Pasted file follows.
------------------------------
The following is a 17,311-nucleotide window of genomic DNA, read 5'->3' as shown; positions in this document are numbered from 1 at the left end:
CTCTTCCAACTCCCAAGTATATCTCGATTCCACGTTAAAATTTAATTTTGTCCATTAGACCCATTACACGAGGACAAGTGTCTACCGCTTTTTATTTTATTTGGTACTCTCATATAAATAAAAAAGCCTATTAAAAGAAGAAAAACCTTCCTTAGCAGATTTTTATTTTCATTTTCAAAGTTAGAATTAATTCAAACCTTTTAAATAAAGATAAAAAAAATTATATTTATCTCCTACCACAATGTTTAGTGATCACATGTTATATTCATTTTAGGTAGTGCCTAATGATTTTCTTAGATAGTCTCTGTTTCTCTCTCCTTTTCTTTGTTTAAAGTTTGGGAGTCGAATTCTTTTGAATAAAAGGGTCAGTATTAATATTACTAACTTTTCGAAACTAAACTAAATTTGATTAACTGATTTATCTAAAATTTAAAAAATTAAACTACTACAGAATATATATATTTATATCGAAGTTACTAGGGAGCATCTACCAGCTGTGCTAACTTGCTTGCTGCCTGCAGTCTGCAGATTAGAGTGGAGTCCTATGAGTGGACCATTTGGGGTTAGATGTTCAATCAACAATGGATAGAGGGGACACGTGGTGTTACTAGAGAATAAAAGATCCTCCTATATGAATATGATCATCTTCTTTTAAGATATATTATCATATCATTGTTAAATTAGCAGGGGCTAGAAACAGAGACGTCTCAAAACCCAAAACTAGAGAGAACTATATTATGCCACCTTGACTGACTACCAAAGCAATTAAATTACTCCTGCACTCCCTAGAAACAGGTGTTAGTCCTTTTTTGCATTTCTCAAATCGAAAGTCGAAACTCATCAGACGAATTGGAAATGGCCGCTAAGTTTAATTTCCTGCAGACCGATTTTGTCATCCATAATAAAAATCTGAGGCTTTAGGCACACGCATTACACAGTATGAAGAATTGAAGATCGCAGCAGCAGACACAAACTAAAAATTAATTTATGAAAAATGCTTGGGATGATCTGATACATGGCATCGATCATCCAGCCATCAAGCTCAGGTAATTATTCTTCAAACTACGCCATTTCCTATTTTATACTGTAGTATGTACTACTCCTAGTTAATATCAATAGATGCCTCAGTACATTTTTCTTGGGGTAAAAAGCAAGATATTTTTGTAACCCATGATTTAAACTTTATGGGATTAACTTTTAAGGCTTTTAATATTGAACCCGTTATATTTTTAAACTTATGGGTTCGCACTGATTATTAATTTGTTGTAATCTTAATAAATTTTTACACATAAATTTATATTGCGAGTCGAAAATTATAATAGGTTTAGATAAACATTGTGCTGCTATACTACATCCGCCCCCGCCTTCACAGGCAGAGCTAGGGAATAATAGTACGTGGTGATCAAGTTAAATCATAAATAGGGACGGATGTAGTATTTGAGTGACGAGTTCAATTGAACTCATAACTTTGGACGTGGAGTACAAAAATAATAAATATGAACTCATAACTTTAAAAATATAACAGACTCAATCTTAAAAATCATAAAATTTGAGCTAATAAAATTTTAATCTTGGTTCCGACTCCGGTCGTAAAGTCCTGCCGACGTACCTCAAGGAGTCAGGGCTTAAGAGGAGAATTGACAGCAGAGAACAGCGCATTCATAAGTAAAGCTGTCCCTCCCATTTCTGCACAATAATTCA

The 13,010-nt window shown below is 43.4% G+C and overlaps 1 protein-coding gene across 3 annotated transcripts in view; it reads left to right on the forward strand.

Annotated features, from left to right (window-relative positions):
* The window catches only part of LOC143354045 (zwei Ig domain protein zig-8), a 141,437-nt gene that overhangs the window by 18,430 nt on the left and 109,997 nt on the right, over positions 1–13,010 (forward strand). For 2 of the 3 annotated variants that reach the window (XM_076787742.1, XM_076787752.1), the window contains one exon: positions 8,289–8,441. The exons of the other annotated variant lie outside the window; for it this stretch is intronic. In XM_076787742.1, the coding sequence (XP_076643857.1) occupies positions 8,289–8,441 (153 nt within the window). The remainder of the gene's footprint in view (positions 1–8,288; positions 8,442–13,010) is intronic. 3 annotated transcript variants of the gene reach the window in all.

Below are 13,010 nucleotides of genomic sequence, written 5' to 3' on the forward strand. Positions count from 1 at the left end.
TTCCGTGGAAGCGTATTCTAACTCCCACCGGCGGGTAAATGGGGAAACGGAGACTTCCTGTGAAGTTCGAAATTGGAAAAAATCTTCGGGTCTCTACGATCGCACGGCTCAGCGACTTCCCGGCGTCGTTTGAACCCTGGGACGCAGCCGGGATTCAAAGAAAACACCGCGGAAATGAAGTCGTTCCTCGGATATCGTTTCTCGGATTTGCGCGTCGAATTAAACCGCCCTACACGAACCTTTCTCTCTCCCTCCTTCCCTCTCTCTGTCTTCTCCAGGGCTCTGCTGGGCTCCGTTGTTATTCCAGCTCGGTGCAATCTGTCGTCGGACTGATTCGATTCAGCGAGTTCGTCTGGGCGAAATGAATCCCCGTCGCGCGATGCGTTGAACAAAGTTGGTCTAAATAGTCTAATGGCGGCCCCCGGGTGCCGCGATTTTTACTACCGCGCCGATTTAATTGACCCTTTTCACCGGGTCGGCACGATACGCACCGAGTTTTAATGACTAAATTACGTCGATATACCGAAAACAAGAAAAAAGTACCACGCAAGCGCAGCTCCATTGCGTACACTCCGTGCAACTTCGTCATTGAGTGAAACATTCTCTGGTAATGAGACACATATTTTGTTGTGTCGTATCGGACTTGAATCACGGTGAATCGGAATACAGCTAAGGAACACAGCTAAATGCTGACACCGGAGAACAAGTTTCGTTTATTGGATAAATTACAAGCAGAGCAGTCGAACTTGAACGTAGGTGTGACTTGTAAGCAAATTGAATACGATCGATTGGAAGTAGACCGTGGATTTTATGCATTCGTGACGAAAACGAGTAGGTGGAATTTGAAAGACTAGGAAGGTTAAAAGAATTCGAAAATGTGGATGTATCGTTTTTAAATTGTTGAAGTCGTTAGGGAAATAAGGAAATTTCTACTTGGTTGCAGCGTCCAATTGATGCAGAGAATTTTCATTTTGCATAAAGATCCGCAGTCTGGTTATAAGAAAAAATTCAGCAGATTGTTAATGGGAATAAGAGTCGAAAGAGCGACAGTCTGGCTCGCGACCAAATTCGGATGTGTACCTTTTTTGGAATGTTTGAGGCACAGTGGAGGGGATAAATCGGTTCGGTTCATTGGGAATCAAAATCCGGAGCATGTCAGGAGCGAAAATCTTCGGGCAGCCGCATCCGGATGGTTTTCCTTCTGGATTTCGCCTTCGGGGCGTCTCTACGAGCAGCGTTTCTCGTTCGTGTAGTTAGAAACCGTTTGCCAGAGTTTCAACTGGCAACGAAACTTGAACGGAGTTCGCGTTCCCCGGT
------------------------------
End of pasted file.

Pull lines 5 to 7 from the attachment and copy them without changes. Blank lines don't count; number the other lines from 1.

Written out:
* The window catches only part of LOC143354045 (zwei Ig domain protein zig-8), a 141,437-nt gene that overhangs the window by 18,430 nt on the left and 109,997 nt on the right, over positions 1–13,010 (forward strand). For 2 of the 3 annotated variants that reach the window (XM_076787742.1, XM_076787752.1), the window contains one exon: positions 8,289–8,441. The exons of the other annotated variant lie outside the window; for it this stretch is intronic. In XM_076787742.1, the coding sequence (XP_076643857.1) occupies positions 8,289–8,441 (153 nt within the window). The remainder of the gene's footprint in view (positions 1–8,288; positions 8,442–13,010) is intronic. 3 annotated transcript variants of the gene reach the window in all.

Below are 13,010 nucleotides of genomic sequence, written 5' to 3' on the forward strand. Positions count from 1 at the left end.
TTCCGTGGAAGCGTATTCTAACTCCCACCGGCGGGTAAATGGGGAAACGGAGACTTCCTGTGAAGTTCGAAATTGGAAAAAATCTTCGGGTCTCTACGATCGCACGGCTCAGCGACTTCCCGGCGTCGTTTGAACCCTGGGACGCAGCCGGGATTCAAAGAAAACACCGCGGAAATGAAGTCGTTCCTCGGATATCGTTTCTCGGATTTGCGCGTCGAATTAAACCGCCCTACACGAACCTTTCTCTCTCCCTCCTTCCCTCTCTCTGTCTTCTCCAGGGCTCTGCTGGGCTCCGTTGTTATTCCAGCTCGGTGCAATCTGTCGTCGGACTGATTCGATTCAGCGAGTTCGTCTGGGCGAAATGAATCCCCGTCGCGCGATGCGTTGAACAAAGTTGGTCTAAATAGTCTAATGGCGGCCCCCGGGTGCCGCGATTTTTACTACCGCGCCGATTTAATTGACCCTTTTCACCGGGTCGGCACGATACGCACCGAGTTTTAATGACTAAATTACGTCGATATACCGAAAACAAGAAAAAAGTACCACGCAAGCGCAGCTCCATTGCGTACACTCCGTGCAACTTCGTCATTGAGTGAAACATTCTCTGGTAATGAGACACATATTTTGTTGTGTCGTATCGGACTTGAATCACGGTGAATCGGAATACAGCTAAGGAACACAGCTAAATGCTGACACCGGAGAACAAGTTTCGTTTATTGGATAAATTACAAGCAGAGCAGTCGAACTTGAACGTAGGTGTGACTTGTAAGCAAATTGAATACGATCGATTGGAAGTAGACCGTGGATTTTATGCATTCGTGACGAAAACGAGTAGGTGGAATTTGAAAGACTAGGAAGGTTAAAAGAATTCGAAAATGTGGATGTATCGTTTTTAAATTGTTGAAGTCGTTAGGGAAATAAGGAAATTTCTACTTGGTTGCAGCGTCCAATTGATGCAGAGAATTTTCATTTTGCATAAAGATCCGCAGTCTGGTTATAAGAAAAAATTCAGCAGATTGTTAATGGGAATAAGAGTCGAAAGAGCGACAGTCTGGCTCGCGACCAAATTCGGATGTGTACCTTTTTTGGAATGTTTGAGGCACAGTGGAGGGGATAAATCGGTTCGGTTCATTGGGAATCAAAATCCGGAGCATGTCAGGAGCGAAAATCTTCGGGCAGCCGCATCCGGATGGTTTTCCTTCTGGATTTCGCCTTCGGGGCGTCTCTACGAGCAGCGTTTCTCGTTCGTGTAGTTAGAAACCGTTTGCCAGAGTTTCAACTGGCAACGAAACTTGAACGGAGTTCGCGTTCCCCGGT